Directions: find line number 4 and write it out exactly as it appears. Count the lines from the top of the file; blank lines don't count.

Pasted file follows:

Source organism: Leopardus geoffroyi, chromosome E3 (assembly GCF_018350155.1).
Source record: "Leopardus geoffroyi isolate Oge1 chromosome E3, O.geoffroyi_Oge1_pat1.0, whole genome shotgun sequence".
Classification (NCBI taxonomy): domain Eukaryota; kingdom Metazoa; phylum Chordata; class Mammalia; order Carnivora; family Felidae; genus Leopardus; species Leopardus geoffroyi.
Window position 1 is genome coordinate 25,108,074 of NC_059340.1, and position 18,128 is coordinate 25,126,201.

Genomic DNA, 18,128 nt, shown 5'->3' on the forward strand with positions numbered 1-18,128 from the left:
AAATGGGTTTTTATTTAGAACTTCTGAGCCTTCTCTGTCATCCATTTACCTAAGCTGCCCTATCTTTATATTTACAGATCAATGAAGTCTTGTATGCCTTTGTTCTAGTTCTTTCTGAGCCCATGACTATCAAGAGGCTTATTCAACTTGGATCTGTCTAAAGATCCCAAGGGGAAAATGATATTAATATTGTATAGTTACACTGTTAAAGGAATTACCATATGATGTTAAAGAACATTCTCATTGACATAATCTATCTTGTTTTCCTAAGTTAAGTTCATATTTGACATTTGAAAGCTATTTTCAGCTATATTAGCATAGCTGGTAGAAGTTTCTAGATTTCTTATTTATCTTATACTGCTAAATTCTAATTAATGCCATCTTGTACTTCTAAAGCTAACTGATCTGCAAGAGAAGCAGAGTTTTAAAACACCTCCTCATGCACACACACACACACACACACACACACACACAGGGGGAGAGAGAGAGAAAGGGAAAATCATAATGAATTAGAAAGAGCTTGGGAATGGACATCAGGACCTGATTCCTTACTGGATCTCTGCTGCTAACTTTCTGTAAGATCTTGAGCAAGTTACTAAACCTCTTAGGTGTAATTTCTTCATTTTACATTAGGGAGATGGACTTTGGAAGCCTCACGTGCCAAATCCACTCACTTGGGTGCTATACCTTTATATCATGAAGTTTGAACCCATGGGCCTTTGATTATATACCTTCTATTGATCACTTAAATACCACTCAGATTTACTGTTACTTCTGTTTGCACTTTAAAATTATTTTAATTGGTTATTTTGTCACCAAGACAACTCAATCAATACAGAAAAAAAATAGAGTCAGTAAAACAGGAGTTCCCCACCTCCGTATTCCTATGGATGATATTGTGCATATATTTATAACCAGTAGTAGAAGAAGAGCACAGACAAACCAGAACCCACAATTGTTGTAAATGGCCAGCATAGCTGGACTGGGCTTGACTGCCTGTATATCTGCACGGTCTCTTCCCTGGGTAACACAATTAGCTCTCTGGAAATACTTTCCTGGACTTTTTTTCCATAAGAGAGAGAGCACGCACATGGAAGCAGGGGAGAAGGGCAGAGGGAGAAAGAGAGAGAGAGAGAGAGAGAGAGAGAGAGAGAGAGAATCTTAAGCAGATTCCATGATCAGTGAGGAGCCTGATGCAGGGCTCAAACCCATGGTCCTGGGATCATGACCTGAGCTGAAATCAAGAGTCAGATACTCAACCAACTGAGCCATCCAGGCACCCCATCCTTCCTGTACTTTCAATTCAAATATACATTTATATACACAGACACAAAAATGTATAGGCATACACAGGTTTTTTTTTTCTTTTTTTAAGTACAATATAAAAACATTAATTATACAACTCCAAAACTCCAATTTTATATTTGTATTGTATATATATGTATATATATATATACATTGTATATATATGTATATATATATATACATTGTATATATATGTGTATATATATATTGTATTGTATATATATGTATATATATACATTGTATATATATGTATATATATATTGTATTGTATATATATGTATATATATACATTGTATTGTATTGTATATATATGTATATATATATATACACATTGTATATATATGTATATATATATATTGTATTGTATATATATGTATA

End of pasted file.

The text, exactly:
Window position 1 is genome coordinate 25,108,074 of NC_059340.1, and position 18,128 is coordinate 25,126,201.